Education Secretary Michael Gove was left isolated yesterday after teachers, parents and pupils marched in their thousands against his backward policies.
Mr Gove has dodged the strikes by taking a little-heralded "fact-finding" jaunt over in the US this week, but massive protest rallies across England sent a message he couldn't avoid.
Hundreds of schools were reported closed. Over 12,000 people took part in a noisy procession through the streets of central London while thousands more turned out in Bristol and Durham.
NUT leader Christine Blower labelled the latest round of action a "great success" and said it was an "indication of the anger and concern" over Mr Gove's plans.
Attacks on teacher's pay and pensions, axing the right of children to be taught by qualified teachers and the chaos caused by free schools are among the most damaging of his policies.
Ms Blower said Mr Gove's "campaign is about driving down pay, driving down standards and ultimately it's just about privatisation."
And she warned a packed Westminster rally that "children's lives are being ruined" by his "relentless attacks on teachers" and "breathtaking disregard of evidence."
Speaking with her young daughter alongside her, NASUWT union member, teacher and school governor Chloe Docherty explained the fallout on the frontline.
"The goal posts are constantly shifted, our workload has increased and assessment changes every five minutes," she said.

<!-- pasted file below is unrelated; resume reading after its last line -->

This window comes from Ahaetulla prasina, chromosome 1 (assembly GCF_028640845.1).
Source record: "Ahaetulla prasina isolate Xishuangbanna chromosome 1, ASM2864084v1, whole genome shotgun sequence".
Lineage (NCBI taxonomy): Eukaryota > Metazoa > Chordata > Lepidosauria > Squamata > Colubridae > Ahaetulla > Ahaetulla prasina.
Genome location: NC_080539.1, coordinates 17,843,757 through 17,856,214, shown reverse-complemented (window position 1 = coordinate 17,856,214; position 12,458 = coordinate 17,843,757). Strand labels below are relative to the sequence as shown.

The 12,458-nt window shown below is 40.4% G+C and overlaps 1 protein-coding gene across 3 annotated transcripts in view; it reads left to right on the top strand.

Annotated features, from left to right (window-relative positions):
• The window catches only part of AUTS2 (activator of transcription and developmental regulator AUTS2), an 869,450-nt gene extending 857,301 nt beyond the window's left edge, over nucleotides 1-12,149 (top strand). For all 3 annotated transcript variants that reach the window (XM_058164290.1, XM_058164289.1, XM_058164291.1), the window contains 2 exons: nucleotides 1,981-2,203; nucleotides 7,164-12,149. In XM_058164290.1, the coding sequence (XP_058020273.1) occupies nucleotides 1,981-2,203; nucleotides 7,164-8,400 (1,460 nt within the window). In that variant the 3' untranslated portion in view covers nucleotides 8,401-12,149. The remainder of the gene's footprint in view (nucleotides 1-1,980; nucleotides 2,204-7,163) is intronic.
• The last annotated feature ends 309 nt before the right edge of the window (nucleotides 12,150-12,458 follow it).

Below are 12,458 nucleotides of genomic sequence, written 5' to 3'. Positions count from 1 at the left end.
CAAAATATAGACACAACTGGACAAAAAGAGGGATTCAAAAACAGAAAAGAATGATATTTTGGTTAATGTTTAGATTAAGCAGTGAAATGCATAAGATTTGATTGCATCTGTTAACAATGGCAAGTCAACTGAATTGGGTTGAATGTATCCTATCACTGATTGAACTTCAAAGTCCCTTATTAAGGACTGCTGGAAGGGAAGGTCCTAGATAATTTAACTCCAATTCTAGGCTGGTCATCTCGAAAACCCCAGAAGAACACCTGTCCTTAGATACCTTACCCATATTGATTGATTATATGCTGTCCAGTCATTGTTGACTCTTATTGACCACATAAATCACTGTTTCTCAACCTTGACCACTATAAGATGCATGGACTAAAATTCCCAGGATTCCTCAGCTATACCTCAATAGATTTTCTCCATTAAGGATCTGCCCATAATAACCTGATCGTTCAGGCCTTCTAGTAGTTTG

"We face this daily uncertainty with headline after headline attacking the children and teachers - they are sapping the joy out of the classroom."
So many teachers and families joined the action that they were still winding their way past Trafalgar Square as speeches were being given.
A Department for Education spokesman said "all strikes do is disrupt parents' lives" and "hold back children's education."
But teachers won support on the streets yesterday from parents, passers-by and even Mr Gove's own civil servants, who cheered as the march passed the Department for Education.
A policy adviser and PCS union member told the Star that department staff were "in solidarity with our fellow workers."
Speaking from the podium in London, TUC deputy general secretary Paul Novak praised teachers for their "historic" resistance to Mr Gove's attacks.
He said: "What's happening in our schools is symptomatic of what this government is doing to all of our public services - a nasty cocktail of top-down, ideologically driven reform, cost-saving and cuts."
And NASUWT officer Suzanne Nantcurvis revealed the number of people applying to become teachers is down by 30 per cent and teachers are retiring at record rates as a result.
She added defiantly: "We'VE had enough of the myths, the distortians and the downright lies.
"We're in this for the duration."
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